South Ayrshire Council is set to include dozens of common good properties in an en masse review of council owned estates.
Last December, the council agreed to sell the Darlington Church to an arts group for £1 without seeking court approval, as had previously been advised.
It claimed that the property was an ‘investment asset’ which did not face the same sale restrictions as monuments and public assets.
Now, the future of more than 60 ‘investment assets’ looks to be less secure as councilors prepare to include them as part of a broader review of the council’s estates.
Councilors on SAC Leadership Panel will consider proposals last Tuesday, having heard a report which paints a picture of a dwindling cash held in common good reserves, mostly in Ayr.
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Current policy means that repairs and maintenance of common good property is covered by these reserves.
The amount of capital and revenue reserves has been on the decline in recent years, with £400k work on Rozelle House, expected to take a large chunk of the remaining £939k capital balance of Ayr Common Good Fund.
The report to the Leadership Panel states that Ayr Common Good Fund has assets totaling £13,472m. The remaining funds in Prestwick, Troon, Maybole and Girvan bring this up to just over £14m.
In his report, Tom Burns, service lead for asset management, states: “The strategic objectives for the Common Good Fund are to:
- deploy Common Good Fund assets and resources for the benefit and
enrichment of the people of the area
- maximize income from Common Good Fund assets and resources to
ensure the Financial sustainability of the Funds
- where appropriate, use Common Good Fund assets and resources to
finance strategic investment in specific Council priorities that have been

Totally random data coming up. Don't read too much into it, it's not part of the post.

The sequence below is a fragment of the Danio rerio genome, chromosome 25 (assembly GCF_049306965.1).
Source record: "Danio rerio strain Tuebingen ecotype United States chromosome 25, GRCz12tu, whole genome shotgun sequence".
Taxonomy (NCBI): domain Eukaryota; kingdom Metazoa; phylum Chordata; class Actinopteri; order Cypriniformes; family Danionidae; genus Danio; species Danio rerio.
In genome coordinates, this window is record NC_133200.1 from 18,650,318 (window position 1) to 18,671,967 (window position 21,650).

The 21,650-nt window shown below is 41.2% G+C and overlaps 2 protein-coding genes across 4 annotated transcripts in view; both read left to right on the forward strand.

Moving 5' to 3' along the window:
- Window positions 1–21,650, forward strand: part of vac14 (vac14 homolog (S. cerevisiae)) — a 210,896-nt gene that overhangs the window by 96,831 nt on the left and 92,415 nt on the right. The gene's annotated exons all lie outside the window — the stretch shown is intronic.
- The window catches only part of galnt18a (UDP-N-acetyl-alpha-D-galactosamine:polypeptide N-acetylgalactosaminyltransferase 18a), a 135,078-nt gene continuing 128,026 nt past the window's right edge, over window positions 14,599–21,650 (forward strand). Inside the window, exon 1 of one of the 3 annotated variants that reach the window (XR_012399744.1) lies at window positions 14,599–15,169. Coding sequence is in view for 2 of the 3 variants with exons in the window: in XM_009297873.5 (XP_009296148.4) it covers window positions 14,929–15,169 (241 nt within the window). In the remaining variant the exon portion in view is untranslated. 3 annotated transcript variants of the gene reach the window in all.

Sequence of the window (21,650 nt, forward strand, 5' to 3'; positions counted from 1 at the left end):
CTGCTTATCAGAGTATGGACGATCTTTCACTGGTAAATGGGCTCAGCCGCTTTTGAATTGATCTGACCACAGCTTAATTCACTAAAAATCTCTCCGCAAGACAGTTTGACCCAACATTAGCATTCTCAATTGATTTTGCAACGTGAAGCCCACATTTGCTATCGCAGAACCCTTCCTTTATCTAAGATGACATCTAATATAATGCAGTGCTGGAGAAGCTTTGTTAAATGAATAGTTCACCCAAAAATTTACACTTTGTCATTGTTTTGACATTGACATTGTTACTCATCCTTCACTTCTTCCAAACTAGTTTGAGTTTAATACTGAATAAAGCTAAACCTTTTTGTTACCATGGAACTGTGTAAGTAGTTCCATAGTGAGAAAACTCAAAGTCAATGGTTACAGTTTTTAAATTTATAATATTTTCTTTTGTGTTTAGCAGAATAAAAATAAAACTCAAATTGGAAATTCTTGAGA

- use surplus Common Good Fund revenue resources to support Council
priorities, on the basis of criteria to be developed.
“The management and maintenance of Common Good Fund land and buildings assets is subject to the level of funding which is available within each Common Good Fund.
“This poses issues for future maintenance costs of Common Good in relation to the amount of money available in each of the Common Good Funds.
“The council is however, open to innovation in its development of management arrangements of Common Good Fund assets and resources.
“Any disposal may generate a capital receipt, but may have an adverse impact on the revenue position through loss of rental income.
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“Common Good Fund land and property assets are generally recommended retained if the rental exceeds that which could be achieved by investing the capital at the bank, or if the property is being held to support an adopted strategy.”
During a consultation with local members, there were calls to seek match funding for properties, particularly monuments and listed buildings.
The first part of the review is due later this month. The Leadership Panel will be asked to agree to include common good properties in the recommendations.
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George Holan is chief editor at Plainsmen Post and has articles published in many notable publications in the last decade.